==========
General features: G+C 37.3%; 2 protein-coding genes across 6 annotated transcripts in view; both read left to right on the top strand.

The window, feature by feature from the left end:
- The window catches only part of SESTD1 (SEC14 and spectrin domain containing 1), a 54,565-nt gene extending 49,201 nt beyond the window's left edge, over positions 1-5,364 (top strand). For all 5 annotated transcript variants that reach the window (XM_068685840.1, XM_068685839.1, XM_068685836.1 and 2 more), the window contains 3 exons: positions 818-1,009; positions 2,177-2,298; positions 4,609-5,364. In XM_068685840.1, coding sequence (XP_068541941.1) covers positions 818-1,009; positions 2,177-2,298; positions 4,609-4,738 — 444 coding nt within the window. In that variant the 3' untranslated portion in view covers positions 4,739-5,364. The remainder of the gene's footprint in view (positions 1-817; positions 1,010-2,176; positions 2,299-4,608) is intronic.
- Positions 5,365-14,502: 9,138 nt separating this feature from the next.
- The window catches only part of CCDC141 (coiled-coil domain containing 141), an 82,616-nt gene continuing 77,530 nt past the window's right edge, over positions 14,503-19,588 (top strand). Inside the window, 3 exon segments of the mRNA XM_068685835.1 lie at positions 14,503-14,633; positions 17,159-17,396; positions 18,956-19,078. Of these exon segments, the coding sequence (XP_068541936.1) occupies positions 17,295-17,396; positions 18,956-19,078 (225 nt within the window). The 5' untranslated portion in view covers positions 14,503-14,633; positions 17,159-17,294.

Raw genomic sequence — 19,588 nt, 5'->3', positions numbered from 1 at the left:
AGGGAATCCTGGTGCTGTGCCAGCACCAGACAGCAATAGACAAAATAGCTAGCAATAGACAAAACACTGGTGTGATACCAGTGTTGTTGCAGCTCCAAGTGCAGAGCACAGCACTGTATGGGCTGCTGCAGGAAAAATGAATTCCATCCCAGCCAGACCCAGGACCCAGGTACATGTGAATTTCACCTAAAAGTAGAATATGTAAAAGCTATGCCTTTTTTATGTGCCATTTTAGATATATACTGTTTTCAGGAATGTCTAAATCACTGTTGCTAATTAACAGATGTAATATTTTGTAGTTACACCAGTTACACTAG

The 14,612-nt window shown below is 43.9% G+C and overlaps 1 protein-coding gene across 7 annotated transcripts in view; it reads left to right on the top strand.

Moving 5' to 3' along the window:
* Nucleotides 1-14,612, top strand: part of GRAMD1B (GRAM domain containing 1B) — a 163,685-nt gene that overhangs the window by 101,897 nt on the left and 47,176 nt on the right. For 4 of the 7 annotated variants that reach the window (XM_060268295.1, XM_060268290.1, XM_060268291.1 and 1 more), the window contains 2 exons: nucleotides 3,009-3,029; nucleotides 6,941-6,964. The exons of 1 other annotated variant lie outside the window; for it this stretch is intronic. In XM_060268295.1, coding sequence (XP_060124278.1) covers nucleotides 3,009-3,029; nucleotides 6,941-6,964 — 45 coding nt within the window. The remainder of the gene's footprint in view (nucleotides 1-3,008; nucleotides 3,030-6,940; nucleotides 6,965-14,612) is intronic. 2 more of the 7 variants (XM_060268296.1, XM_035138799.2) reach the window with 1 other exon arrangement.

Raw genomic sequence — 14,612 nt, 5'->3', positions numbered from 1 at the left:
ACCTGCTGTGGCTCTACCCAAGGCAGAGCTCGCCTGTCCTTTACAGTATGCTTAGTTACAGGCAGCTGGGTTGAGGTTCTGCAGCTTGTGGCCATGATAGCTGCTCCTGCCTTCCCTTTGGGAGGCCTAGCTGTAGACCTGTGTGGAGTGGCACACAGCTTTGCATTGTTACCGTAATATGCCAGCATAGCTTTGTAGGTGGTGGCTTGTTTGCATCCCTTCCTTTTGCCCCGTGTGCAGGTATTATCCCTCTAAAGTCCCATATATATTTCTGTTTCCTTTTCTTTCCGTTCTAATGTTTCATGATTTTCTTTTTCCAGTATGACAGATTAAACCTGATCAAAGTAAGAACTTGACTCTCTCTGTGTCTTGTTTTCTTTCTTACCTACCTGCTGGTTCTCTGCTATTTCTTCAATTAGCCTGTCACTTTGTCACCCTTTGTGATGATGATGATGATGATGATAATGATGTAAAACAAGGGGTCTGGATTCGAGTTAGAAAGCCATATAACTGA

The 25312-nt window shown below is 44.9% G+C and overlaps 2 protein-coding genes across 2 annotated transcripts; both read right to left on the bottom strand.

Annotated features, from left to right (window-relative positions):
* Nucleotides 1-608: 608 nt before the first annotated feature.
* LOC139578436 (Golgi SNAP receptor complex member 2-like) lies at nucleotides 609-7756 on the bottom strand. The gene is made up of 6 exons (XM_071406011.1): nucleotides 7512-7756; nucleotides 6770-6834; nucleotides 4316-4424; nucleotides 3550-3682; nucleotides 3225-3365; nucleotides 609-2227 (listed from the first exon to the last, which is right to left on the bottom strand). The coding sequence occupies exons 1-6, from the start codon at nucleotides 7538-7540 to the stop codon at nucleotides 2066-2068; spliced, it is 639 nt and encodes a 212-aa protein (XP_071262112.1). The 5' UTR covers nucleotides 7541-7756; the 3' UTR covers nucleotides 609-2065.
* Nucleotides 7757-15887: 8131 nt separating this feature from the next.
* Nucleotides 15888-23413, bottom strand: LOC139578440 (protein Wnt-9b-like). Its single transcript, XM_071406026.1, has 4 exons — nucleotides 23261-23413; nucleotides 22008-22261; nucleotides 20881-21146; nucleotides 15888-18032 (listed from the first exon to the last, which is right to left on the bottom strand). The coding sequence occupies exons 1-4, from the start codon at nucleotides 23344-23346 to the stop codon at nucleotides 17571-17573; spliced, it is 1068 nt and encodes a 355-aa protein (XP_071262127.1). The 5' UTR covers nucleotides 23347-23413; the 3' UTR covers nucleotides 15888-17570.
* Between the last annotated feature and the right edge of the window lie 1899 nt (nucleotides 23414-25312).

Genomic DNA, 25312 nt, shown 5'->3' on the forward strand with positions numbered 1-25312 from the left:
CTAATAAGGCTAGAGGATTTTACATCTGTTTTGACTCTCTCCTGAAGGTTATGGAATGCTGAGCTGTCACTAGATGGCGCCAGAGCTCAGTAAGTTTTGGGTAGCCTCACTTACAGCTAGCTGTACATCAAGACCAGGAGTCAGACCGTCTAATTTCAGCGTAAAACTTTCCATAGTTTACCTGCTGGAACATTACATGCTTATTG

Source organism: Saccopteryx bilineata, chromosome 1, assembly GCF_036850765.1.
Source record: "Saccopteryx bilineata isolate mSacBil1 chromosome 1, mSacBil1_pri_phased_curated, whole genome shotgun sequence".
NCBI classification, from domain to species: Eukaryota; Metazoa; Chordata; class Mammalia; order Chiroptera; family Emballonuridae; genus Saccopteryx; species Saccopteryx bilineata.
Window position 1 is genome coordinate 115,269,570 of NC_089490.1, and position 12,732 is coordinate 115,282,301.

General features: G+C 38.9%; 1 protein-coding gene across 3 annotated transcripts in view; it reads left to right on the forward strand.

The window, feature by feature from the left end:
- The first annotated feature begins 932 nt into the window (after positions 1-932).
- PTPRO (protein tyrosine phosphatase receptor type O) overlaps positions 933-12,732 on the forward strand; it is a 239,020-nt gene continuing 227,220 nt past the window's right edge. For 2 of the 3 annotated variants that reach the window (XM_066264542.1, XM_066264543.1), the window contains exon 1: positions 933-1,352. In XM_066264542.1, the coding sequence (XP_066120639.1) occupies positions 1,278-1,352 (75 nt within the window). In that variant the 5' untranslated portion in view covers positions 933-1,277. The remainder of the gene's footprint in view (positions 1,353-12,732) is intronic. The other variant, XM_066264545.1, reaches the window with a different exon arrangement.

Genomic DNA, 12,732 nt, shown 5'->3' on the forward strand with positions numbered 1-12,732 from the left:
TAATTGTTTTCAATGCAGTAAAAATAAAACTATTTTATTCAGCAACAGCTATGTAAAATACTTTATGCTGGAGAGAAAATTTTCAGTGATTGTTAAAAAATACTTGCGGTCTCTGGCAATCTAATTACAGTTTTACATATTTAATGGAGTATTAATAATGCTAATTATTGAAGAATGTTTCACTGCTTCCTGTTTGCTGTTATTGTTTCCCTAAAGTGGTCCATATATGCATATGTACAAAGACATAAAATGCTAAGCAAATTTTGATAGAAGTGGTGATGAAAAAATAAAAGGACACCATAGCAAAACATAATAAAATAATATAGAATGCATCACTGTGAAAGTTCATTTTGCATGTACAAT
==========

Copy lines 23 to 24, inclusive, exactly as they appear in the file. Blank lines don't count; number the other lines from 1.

Source record: "Saccopteryx bilineata isolate mSacBil1 chromosome 1, mSacBil1_pri_phased_curated, whole genome shotgun sequence".
NCBI classification, from domain to species: Eukaryota; Metazoa; Chordata; class Mammalia; order Chiroptera; family Emballonuridae; genus Saccopteryx; species Saccopteryx bilineata.